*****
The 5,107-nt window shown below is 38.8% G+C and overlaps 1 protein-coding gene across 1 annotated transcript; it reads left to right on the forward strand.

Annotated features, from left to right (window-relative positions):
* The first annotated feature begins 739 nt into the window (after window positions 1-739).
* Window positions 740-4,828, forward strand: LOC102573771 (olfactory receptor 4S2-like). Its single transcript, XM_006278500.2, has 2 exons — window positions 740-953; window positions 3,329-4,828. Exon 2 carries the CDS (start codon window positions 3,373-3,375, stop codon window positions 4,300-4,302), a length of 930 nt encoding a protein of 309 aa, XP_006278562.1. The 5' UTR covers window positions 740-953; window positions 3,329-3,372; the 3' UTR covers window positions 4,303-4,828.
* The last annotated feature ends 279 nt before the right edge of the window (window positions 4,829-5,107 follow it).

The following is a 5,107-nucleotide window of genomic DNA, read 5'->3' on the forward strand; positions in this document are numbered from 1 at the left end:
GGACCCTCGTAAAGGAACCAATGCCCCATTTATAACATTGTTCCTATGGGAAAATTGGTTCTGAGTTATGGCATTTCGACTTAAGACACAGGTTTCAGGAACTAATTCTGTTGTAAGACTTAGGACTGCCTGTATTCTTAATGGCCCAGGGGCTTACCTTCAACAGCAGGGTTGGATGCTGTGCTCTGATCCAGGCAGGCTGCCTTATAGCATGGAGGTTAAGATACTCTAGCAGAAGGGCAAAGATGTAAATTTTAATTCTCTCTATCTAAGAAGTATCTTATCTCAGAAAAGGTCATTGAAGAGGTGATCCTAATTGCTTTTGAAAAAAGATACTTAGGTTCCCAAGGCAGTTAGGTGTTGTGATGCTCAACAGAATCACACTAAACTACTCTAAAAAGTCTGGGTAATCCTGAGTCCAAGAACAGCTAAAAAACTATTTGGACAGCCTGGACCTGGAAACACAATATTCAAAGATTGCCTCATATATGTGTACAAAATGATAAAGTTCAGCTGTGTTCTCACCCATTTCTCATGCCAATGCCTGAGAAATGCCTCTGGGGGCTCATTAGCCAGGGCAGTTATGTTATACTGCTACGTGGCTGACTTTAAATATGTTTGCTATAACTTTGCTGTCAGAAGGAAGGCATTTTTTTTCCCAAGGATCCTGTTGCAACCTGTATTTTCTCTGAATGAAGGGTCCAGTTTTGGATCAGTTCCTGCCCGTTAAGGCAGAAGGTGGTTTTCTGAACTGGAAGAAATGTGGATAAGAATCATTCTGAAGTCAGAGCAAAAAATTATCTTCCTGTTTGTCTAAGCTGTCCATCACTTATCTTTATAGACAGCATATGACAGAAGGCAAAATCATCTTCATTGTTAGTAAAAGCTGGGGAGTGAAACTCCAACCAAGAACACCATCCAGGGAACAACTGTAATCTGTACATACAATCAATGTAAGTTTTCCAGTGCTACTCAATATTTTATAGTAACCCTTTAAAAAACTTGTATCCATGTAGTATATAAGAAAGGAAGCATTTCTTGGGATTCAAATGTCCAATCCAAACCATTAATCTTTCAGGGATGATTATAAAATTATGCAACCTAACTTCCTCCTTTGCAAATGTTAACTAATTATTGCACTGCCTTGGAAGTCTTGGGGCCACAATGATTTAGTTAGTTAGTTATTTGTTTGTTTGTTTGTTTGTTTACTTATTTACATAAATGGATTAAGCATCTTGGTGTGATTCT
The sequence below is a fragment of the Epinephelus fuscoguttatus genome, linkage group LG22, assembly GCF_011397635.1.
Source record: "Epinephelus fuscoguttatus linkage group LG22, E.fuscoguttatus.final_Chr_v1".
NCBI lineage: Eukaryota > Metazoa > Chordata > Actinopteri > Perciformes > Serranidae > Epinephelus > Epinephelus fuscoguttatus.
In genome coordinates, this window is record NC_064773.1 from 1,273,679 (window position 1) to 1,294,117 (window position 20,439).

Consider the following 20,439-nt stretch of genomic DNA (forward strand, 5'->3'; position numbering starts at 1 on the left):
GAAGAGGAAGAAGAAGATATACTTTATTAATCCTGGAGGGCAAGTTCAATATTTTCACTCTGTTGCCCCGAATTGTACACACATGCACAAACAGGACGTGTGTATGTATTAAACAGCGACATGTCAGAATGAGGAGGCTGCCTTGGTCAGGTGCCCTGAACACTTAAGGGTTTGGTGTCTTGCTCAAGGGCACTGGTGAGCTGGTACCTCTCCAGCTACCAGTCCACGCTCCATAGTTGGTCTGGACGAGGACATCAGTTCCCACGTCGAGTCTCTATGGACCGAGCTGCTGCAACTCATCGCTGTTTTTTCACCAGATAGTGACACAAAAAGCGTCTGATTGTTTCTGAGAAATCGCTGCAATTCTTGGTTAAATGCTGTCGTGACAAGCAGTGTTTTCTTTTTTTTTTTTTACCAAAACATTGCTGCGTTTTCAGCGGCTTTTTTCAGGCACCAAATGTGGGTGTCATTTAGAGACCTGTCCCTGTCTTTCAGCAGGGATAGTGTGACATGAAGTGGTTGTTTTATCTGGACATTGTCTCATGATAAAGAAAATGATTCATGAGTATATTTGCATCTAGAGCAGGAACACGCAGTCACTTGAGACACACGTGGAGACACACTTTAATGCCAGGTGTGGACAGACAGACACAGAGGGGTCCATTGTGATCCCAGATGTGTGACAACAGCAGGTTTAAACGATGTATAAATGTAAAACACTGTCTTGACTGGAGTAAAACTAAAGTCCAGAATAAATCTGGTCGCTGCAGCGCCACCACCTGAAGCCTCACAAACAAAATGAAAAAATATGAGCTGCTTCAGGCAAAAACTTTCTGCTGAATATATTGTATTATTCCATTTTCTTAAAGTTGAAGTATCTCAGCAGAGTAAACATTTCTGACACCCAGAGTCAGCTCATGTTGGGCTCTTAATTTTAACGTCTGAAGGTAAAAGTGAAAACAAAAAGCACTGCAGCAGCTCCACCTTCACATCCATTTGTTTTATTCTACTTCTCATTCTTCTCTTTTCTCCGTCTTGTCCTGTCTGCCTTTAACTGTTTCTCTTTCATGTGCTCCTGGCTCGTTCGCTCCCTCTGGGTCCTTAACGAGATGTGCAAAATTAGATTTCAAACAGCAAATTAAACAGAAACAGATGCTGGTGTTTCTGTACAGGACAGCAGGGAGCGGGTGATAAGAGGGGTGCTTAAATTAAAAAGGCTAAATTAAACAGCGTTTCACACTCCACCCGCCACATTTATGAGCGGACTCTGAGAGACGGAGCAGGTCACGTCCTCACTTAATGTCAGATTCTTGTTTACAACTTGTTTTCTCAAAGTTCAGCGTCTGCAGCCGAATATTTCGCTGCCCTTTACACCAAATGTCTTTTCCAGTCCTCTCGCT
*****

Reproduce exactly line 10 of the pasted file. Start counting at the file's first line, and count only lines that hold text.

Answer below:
NCBI lineage: Eukaryota > Metazoa > Chordata > Actinopteri > Perciformes > Serranidae > Epinephelus > Epinephelus fuscoguttatus.